Girls and young women
Suicides of girls and young women have increased at startling rates, with those under 24 seeing the largest increase in suicide rates since records began. So it is encouraging that the Suicide Prevention Strategy specifically identifies children and young people as a priority group, and acknowledges the particular risks among young women.
Girls and young women face additional and specific complexities in relation to their mental health. The new Unseen Signals campaign from CALM, the Campaign Against Living Miserably, highlights the ways in which stereotypes can make it harder for them to seek help. Their research found that:
- One woman under the age of 25 in the UK takes her own life every two days
- Young women in crisis worry about stereotypes preventing their access to help, and many have experienced shocking dismissals from the various services they reached out to for support, with:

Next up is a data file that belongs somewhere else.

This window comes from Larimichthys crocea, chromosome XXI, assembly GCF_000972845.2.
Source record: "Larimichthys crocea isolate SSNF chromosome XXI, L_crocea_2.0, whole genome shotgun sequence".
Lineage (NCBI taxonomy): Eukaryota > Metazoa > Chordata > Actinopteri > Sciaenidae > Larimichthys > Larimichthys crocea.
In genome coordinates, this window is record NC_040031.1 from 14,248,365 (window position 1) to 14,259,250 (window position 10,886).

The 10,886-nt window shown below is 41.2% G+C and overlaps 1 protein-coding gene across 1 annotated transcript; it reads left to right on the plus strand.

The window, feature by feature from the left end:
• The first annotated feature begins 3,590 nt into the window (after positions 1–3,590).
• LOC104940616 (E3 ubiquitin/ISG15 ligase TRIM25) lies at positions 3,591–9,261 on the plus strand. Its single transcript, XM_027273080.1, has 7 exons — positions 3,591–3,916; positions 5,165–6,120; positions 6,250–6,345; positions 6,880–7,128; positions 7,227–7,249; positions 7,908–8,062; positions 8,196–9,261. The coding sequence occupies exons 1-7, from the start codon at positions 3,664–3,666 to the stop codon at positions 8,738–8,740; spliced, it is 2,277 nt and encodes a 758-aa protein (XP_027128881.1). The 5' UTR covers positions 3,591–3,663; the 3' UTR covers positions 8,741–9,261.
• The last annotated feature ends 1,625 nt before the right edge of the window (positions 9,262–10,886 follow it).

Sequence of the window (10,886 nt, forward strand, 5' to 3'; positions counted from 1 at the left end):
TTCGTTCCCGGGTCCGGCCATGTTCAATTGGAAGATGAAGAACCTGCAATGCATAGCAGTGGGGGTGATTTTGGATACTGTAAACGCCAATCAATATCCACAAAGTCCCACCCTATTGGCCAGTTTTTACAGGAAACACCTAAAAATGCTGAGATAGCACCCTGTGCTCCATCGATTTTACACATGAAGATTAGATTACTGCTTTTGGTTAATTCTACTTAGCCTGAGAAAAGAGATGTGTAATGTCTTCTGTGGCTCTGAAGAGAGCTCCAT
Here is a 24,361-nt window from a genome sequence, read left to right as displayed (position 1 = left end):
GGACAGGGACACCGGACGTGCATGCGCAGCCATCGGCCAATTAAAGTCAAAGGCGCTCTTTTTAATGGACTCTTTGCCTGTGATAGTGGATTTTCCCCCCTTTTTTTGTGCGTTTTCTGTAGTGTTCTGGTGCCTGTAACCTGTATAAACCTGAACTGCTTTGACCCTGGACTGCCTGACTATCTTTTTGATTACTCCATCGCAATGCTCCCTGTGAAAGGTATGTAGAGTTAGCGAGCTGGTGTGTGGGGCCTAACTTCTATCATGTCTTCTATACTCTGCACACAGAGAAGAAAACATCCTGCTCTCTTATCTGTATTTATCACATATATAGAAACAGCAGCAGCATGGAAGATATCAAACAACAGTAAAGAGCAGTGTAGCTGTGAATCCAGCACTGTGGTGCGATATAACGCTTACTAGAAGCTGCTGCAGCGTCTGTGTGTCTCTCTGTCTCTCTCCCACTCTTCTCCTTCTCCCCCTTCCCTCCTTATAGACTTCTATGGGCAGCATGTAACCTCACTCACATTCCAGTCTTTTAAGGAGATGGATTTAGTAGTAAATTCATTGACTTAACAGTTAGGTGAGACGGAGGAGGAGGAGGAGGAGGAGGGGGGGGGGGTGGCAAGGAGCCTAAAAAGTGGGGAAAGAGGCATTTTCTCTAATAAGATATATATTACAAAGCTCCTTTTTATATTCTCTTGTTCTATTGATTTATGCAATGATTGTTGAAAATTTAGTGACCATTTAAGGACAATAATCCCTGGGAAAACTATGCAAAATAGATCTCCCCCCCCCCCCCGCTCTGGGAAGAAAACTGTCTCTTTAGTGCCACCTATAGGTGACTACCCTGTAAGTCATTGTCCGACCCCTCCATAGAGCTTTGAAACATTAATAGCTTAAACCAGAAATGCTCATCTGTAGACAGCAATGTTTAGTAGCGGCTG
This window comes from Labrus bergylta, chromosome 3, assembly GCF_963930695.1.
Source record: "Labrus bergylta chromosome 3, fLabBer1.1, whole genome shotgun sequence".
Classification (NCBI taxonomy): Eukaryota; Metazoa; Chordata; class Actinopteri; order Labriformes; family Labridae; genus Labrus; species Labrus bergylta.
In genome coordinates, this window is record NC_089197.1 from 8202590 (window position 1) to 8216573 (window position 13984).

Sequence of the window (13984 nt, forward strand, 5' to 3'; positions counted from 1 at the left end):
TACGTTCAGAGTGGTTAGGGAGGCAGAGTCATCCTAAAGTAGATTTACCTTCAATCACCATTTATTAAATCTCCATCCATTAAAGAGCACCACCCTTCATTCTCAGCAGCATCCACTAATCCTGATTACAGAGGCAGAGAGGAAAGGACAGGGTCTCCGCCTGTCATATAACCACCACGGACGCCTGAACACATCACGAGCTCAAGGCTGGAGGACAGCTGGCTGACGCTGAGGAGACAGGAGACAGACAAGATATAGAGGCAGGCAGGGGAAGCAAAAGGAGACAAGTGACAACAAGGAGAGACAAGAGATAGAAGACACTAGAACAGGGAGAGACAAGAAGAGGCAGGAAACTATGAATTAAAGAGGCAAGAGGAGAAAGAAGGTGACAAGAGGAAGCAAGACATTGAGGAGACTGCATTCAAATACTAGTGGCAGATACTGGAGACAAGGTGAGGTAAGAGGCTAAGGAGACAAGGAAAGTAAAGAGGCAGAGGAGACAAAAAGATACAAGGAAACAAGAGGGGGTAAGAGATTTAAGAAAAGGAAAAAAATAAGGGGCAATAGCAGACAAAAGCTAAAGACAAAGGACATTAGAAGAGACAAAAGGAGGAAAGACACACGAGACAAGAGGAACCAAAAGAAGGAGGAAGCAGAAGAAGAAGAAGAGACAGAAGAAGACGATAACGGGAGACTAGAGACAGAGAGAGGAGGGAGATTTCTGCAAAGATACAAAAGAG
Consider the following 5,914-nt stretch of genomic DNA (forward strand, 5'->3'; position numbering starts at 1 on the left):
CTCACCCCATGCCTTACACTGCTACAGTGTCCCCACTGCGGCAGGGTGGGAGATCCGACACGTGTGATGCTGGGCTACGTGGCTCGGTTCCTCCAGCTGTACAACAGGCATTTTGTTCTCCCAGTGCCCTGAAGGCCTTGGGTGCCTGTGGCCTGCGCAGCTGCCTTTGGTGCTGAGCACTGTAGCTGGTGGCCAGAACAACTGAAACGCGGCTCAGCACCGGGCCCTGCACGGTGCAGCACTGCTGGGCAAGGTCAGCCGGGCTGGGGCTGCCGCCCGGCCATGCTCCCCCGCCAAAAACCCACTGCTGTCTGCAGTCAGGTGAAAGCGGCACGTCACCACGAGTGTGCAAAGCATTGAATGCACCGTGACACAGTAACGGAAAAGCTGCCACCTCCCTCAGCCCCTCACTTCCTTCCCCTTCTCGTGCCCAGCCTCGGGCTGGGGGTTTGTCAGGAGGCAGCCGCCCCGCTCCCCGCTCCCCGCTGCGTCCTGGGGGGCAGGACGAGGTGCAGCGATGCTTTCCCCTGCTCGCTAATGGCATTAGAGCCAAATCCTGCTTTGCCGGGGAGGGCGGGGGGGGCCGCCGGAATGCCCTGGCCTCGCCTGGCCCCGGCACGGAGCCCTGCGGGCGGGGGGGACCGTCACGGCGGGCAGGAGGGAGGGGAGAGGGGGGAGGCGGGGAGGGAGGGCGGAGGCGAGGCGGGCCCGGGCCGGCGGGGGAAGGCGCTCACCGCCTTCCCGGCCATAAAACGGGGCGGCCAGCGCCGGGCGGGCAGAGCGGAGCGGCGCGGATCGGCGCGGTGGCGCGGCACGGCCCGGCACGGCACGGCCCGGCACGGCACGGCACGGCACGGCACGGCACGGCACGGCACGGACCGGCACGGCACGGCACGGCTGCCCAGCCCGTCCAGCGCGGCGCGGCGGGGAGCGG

- 27% told it could be hormonal
- 20% reporting being asked if they were on their period
- 33% asked if they were overthinking things
- 79% of women under 25 who died by suicide had previously been assessed as ‘low risk’
To address these levels of discrimination and stereotyping, all mental health support must be both age- and gender- responsive. The strategy identifies ongoing work in this area, and states that “further bespoke support may be needed to respond to particular circumstances and experiences of some children and young people.” To prevent young women and girls falling through the gaps in services or left to reach crisis point, it is essential that government ensures all support is gender-, age- and culturally-responsive.